The Morning Heresy is your daily digest of news and links relevant to the secular and skeptic communities.
Oh, for a week of nothing but the uplifting and trivial. A brief respite from calamities and turmoil. Not likely. (But for non-terrible stuff, see the latest issue of CFI’s newsletter, Cause & Effect.)
Over the weekend, factions in the Turkish military fail in their coup attempt against President Recep Tayyip Erdogan and the parliament, but not without a lot of bloodshed and destruction. Ostensibly defending the secular state established by Mustafa Kemal Ataturk, the failed coup now worsens what it purported to solve, giving Erdogan far more power. He is already rounding up people by the thousands. As Patrick Cockburn at The Independent puts it, “It may be that Erdogan is using the coup to eliminate the most powerful officials seen as loyal to Turkey as a secular state.” Or, as the New York Times says, “The Islamists, meanwhile, were dancing in the streets.”
Back in the U.S., more police were killed, this time in Baton Rouge, this time by a man attached to the Sovereign Citizens movement, an ideology built on conspiracy theory after conspiracy theory. Speaking on the phone to the rocket scientists on Fox & Friends, Trump implies that President Obama is happy about or in league with the people killing police officers:
I listened to the president and sometimes his words are OK, but you just look at the body language—there’s something going on. … There’s just bad feeling. And a lot of bad feeling about him. I see it too.
And the whole Mike Pence thing became official, even after Trump tried to back out of his choice at the last minute. If you don’t remember, Mike Pence hedges like crazy on evolution, believes in essentially “teaching the controversy” in public schools, doesn’t believe that humans cause climate change, and nor does carbon dioxide, has said that smoking does not kill people, and, well, I could go on. Okay I will. Don’t forget, he’s also the Indiana RFRA guy.
Oh, and apparently Pence’s daughter has no reflection, meaning she is a vampire, because sure.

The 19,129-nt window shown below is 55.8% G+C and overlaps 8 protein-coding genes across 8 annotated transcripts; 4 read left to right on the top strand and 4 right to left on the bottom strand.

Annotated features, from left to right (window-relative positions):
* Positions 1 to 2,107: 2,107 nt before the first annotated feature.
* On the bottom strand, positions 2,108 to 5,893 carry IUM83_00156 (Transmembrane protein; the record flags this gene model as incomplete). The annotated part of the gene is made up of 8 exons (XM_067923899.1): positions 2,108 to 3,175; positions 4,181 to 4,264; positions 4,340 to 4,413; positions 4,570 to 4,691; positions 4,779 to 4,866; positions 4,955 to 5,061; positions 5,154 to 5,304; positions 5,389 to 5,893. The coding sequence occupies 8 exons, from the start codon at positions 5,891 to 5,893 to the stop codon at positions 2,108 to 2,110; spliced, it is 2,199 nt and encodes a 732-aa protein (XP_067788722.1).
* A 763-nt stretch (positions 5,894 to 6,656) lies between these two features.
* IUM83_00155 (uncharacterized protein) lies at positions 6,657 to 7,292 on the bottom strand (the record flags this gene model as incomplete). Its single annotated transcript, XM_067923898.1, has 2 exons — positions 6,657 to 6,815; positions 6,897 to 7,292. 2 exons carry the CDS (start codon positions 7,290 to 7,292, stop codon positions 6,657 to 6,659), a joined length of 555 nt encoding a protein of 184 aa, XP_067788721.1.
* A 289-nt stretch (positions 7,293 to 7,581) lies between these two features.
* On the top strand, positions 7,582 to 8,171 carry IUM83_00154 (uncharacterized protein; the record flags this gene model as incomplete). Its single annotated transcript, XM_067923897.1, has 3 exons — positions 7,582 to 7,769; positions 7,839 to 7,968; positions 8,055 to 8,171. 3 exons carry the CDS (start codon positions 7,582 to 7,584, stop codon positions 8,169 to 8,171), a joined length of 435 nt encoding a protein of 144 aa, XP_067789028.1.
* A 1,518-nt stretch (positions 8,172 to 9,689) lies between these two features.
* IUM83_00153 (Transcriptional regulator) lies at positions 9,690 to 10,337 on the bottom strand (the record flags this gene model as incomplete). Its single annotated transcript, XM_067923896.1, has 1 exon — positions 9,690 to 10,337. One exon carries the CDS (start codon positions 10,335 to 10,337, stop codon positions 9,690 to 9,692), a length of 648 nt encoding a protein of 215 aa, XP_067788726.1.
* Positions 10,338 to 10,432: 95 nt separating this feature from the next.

ISIS eventually claims the Nice attacker as its own, but as NYT notes, “The claim must be greeted with caution, because there was yet no evidence suggesting that the driver was radicalized, or had even been exposed to the Islamic State’s propaganda.”
Arkansas’ legislature approves a measure allowing counselors and therapists to refuse to provide services to LGBTQ folks if they hold “ethical, moral, or religious principles” about it. It’s hard for me to grasp how people can be so vindictive for no reason.
More bad news! New British Prime Minister Theresa May abolishes the Department for Energy and Climate Change, and appoints as Environment Secretary Andrea Leadsom, who doesn’t think climate change is a big deal, and may eve not be real.
CFI alumnus Simon Davis, who loves to write about death, has a piece at RNS on the “nones” who believe in life after death (remember, “nones” are just unaffiliated, not necessarily nonbelievers), and quotes our own Tom Flynn:
Strictly defined, an ‘atheist’ has no belief in the traditional personal deity imagined by Western religion. Such an atheist could believe in an impersonal supernatural realm or an afterlife, but not presided over by a god. Arguably some Buddhist conceptions of karma and reincarnation are atheistic in this sense.
Hemant profiles three candidates for state legislatures who are openly nonreligious.
A pastor in Colorado starts a “Doubters’ Club” to attract on-the-fence nonbelievers and wavering Christians.
On Al Jazeera’s Reality Check, Karen Armstrong, Lawrence Krauss, and Greg Epstein discuss religion’s role in terrorist attacks.
Noah Feldman at NYT tries to explain to Newt Gingrich, who wants to ban from the U.S. all Muslims who believe in Shariah, what Shariah actually is:
Muslims have a wide range of different beliefs about what Shariah requires in practice. And all agree that humans are imperfect interpreters of God’s will. But to ask a faithful Muslim if he or she “believes in” Shariah is essentially to ask if he or she accepts God’s word. In effect, Mr. Gingrich was proposing to deport all Muslims who consider themselves religious believers.
Kathleen Hale and Mae Ryan at The Guardian visits some of the residents of Snowflake, Arizona, where many of them believe they suffer from “environmental illness.”
David Gorski writes about (and laments) how the V.A. is embracing alt-med like acupuncture.
Game developer Wisdom Tree used to make unlicensed Christian games for the NES, and now they have a Kickstarter to bring them back.
Finally, I am heartbroken to report that Samantha Bannister, aka “Tiny Dancer,” the 12-year-old daughter of active CFI–Michigan member Jeremiah Bannister, has died after a battle with cancer. The CFI community there is doing a lot to support the family, and you can to at this GoFundMe page. When I was looking for material for the most recent CFI Progress Report, Jeremiah wrote a deeply moving testimonial that I decided to publish in full in the final report, which you can see here on page 27. That was my introduction to Jeremiah and Samantha. I’m so glad I got that introduction, and I am so sad that she is gone.
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